05 April 2012
Healthy Way of Living
Taller women are at a greater risk of ovarian cancer, a research led by scientists at the University of Oxford has found after bringing together all the evidence from clinical studies carried out worldwide. The analysis found that larger body size sees a rising risk of ovarian cancer, though this effect depends on whether women have used hormone replacement therapy (HRT) or not, a university release said. The study published in the journal PLoS Medicine tried to find some of the factors which may influence the development of ovarian cancer.
The international collaborative group, coordinated by researchers based at the Cancer Epidemiology Unit at Oxford, analysed individual patient data from 47 epidemiological studies including over 25,000 women with ovarian cancer and more than 80,000 women without.
These studies, both published and unpublished, provide virtually all the relevant data on the topic worldwide, the release added.
The researchers found a 7% increase in the risk of developing ovarian cancer for every 5 cm increase in height. For example, 165 cm–tall women have a 14% greater risk of ovarian cancer than those who are 155 cm. “The fact that height is clearly associated with risk may well be important for understanding how ovarian cancer develops,” explained Dr Gillian Reeves of the Cancer Epidemiology Unit at Oxford University. She added: “Although we do not yet know why height is related to ovarian cancer risk, there are a number of possible explanations.” PTICoffee after exercise wards off skin cancer
Always try to grab a cup of hot coffee after exercise, for a new study says that caffeine and workouts work together in staving off skin cancer. Researchers at Rutgers Ernest Mario School of Pharmacy in New Jersey have found that the combination reduced the number of skin tumours in cancer–prone mice by 62% . Tumours also shrank by 85%. Lead author Dr Yao–Ping Lu said: “We found that this combination treatment can decrease sunlight–caused skin cancer formation in a mouse model. I believe we may extrapolate these findings to humans and anticipate that we would benefit from these combination treatments as well.” In their study, rodents exercised on a running wheel after being given a dose of caffeine. Both caffeine and exercise alone produced positive effects, but benefit was greater when the two combined. PTI Veggies may help boost breast cancer survival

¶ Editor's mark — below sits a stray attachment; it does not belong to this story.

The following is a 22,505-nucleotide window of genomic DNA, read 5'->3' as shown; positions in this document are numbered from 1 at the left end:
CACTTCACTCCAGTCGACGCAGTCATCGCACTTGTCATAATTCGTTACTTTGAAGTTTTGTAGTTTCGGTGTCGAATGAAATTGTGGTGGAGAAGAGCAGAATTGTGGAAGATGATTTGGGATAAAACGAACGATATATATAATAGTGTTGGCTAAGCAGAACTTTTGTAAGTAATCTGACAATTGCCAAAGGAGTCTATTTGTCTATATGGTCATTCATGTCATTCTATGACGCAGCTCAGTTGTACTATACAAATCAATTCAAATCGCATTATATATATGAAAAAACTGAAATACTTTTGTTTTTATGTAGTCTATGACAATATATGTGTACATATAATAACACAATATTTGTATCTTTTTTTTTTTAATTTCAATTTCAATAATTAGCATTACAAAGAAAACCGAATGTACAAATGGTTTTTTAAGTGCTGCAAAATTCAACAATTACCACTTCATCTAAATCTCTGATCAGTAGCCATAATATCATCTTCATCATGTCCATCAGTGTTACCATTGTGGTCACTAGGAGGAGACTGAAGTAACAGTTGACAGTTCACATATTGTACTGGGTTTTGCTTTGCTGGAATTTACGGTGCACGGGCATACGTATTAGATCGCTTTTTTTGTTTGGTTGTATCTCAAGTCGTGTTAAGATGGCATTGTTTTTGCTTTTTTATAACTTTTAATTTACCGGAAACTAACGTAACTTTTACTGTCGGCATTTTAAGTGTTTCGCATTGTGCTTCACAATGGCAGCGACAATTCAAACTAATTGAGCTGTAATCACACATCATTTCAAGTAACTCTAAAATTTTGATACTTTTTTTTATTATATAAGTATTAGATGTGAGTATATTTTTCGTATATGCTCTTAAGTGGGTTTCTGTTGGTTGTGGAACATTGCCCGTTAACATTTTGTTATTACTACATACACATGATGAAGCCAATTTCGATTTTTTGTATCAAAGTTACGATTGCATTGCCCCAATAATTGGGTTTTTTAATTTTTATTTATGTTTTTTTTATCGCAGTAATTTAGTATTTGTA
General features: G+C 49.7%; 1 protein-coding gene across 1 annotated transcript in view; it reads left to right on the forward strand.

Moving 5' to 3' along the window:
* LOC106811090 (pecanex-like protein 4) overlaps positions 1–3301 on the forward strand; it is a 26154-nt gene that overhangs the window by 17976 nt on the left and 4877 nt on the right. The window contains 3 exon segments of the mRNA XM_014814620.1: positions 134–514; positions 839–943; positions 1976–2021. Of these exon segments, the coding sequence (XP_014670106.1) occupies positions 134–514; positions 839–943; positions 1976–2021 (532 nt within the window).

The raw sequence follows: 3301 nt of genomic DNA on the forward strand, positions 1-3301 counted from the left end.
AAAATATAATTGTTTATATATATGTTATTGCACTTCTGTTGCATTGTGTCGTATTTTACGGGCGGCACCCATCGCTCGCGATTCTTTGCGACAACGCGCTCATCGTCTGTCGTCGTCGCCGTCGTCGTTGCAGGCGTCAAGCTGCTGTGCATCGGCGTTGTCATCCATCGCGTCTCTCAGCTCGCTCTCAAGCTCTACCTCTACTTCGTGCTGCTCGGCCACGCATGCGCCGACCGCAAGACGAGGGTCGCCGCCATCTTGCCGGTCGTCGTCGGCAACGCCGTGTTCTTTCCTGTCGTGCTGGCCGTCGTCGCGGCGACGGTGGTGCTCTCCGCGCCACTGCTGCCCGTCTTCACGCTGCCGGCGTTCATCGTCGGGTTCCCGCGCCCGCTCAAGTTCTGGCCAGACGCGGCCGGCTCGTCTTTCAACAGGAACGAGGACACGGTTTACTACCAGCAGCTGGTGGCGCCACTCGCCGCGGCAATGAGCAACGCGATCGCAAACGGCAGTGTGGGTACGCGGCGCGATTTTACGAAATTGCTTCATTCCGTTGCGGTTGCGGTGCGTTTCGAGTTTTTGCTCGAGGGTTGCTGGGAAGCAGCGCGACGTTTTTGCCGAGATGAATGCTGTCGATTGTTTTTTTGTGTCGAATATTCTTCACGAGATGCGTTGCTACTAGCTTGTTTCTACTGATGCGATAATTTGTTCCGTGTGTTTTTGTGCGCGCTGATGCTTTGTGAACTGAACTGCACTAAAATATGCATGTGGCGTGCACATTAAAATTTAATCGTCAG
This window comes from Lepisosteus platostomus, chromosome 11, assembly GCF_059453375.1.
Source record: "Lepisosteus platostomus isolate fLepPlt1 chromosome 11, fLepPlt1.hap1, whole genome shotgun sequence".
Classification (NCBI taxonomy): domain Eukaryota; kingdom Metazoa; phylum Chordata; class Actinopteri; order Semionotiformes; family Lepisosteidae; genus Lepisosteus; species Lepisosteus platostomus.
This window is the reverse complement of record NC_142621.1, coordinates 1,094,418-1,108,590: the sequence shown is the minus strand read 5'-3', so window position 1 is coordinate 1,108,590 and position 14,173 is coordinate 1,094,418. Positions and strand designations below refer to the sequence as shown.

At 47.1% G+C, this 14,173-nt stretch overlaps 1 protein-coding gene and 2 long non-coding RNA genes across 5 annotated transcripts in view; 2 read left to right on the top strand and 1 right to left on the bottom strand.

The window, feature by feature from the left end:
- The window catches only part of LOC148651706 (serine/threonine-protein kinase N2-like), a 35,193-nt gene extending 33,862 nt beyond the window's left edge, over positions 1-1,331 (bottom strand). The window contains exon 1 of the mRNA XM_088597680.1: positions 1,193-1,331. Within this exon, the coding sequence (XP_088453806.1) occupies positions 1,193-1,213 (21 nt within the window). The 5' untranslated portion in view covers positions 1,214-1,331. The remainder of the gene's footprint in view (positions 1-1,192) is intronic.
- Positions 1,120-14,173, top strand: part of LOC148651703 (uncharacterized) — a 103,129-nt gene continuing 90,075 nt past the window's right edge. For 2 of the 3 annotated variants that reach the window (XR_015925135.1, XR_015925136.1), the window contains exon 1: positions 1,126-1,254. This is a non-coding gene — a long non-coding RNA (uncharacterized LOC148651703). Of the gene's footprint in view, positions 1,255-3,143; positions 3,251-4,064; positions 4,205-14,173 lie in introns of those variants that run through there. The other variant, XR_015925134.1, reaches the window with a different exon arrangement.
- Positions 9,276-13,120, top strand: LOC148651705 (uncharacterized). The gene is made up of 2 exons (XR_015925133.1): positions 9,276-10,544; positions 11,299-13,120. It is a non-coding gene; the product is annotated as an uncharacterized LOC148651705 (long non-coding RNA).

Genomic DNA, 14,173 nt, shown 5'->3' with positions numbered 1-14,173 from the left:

Chinese women who ate cabbage, broccoli and leafy greens saw improved survival rates after breast cancer than women who did not eat these cruciferous vegetables, said a US study presented on Tuesday. The findings came from data on 4,886 Chinese breast cancer survivors age 20–75 who were diagnosed with stage one to stage four breast cancer from 2002 to 2006 and who were part of the Shanghai Breast Cancer Survival study. Women who ate more cruciferous vegetables over the 36 months following their diagnosis saw their risk of dying from any cause decrease by 27% to 62% compared to women who reporting eating little or none of these veggies. The risk of dying of breast cancer decreased by 22 to 62% for the cruciferous veggie eaters, and their chance of experiencing a recurrence of breast cancer dropped by 21 to 35%. The findings suggest breast cancer survivors “may consider increasing intake of cruciferous vegetables as part of a healthy diet”. AFP